Colombia has long held an iffy reputation for travelers. On one hand, it’s an amazing destination to visit.
On the other hand, many travelers have claimed they feel the need to keep their head on a swivel in certain areas.
Some of the more popular cities to visit are Medellin, Bogota and Cartagena to name a select few. The U.S. Embassy just issued a nationwide security alert this morning for all travelers in Colombia.
New Security Alert
Tragically, it has been reported from November 1 – December 31, 2023 8 U.S. tourists lost their lives by being duped by criminals.
There are a variety of ways tourists are targeted in Colombia. So much so, there is a common saying in Colombia that tourists should know.
‘No Dar Papaya’ translates to ‘don’t give papaya’. Essentially, do your best to not stand out and make yourself a target.
Keep valuables out of plain sight while going about your day, and stick to tourist-friendly neighborhoods.
Advice from the U.S. Embassy:
- Never physically resist a robbery attempt – your life is always more valuable than possessions
- Trust your intuition – if something feels off, stick to your gut
- Tell someone you trust of your plans when going out
A Fatal Scam
Colombia is no stranger to crime and the U.S. Embassy is most certainly aware. So why the sudden change in tone?
It’s quite alarming to lose 8 lives in such a short span. Medellin, in particular, has become a hotspot for U.S. tourists for its affordable costs and year-round splendid weather, among other digital nomad perks.
The world is a beautiful place, but there are bad apples everywhere. The same goes for Medellin as well as the rest of the country.
With digital nomadism and solo travel being so popular, the road can get lonely at times. With our phones glued to our hips, the easy thing to do is get on dating apps, as they are now universal.
It’s no longer a societal taboo to meet up with strangers, or even ride with them, but perhaps the latest scam will raise red flags again.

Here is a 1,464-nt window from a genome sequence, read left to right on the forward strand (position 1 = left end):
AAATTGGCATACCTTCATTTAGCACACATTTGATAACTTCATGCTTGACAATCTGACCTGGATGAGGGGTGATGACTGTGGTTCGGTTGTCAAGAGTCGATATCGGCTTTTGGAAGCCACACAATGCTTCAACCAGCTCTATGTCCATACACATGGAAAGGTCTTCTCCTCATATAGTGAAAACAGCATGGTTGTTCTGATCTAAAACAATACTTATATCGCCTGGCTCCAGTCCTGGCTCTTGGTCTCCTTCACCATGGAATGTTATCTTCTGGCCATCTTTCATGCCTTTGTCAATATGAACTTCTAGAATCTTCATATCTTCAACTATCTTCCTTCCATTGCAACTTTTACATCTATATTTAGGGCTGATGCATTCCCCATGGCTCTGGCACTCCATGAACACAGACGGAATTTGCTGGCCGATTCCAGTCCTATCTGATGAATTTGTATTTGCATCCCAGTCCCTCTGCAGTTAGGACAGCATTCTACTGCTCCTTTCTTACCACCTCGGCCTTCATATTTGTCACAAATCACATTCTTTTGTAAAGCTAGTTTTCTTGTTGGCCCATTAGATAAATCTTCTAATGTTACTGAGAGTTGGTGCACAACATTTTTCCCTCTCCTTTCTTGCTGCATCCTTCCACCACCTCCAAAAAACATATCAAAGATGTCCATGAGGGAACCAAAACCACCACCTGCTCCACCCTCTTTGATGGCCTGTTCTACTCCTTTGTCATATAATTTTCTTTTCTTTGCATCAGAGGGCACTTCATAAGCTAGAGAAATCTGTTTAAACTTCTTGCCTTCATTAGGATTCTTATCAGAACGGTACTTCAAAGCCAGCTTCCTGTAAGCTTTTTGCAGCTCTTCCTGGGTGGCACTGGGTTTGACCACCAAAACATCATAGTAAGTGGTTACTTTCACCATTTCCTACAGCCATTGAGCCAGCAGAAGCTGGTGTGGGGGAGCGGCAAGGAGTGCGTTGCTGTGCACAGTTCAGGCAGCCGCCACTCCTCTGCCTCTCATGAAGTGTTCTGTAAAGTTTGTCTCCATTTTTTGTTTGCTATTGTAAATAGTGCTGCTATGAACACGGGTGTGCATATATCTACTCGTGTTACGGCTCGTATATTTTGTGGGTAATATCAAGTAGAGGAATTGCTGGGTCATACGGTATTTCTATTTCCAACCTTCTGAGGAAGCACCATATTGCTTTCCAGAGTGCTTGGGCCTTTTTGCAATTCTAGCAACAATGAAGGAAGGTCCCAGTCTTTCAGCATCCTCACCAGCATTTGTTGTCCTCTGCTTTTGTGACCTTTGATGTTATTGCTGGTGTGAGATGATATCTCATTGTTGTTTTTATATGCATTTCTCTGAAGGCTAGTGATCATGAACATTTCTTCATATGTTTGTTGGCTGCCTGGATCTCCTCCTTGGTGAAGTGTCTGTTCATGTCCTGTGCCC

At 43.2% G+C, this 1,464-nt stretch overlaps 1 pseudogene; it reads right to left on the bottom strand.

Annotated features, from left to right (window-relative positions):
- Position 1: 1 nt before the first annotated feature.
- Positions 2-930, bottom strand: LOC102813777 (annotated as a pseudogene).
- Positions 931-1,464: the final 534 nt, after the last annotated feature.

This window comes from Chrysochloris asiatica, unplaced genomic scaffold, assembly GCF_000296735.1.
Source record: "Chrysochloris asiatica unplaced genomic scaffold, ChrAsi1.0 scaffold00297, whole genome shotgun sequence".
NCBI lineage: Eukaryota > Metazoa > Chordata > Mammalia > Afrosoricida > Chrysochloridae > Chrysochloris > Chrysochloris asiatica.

The U.S. Embassy in Bogota is sounding the alarm on dating apps in Colombia as U.S. travelers are being duped far worse than your typical ‘catfish’.
Lured in to meeting in a public place as most dates go, as the night goes on, victims were lead away from public view and assaulted, drugged, robbed and even killed in some instances.
Not all 8 reported deaths have been attributed to dating apps, but “several” have been linked.
How To Remain Vigilant Dating In Colombia
Other than keeping a heightened sense of awareness, the Embassy notes you should be one step ahead if you sense you’re on a date from hell.
Staying in public view is key as violent crimes typically take place in isolation, such as residences and hotel rooms.
When possible, inform the concierge of your hotel or residence of a visitor and ask them to obtain valid identification beforehand if you have a new visitor.
Sedatives have been used, so it’s important to keep an eye on what you’re drinking and keep your phone within reach, as electronics are a commonly stolen item.
Uptick In Crime
According to the Tourism Observatory of the District Personnel of Medellin, crime against foreigners increased 200 percent toward the end of 2023 when compared to 2022 data.
That’s a big jump that raises eyebrows. What’s even more concerning is many deaths deemed ‘violent’ were U.S. citizens in 2023.
With the latest alert, it appears these unfortunate trends are carrying over into 2024, with the dating app scam becoming the most prevalent tactic.
Here is the kicker – the U.S. Embassy admits crime often goes unreported due to victim embarrassment. While Medellin is the hotspot for crimes against tourists, with the Embassy’s knowledge of unreported crimes, they felt it was necessary to issue an alert for the whole country with Medellin, Bogota, and Cartagena being highlighted.
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This article originally appeared on TravelOffPath.com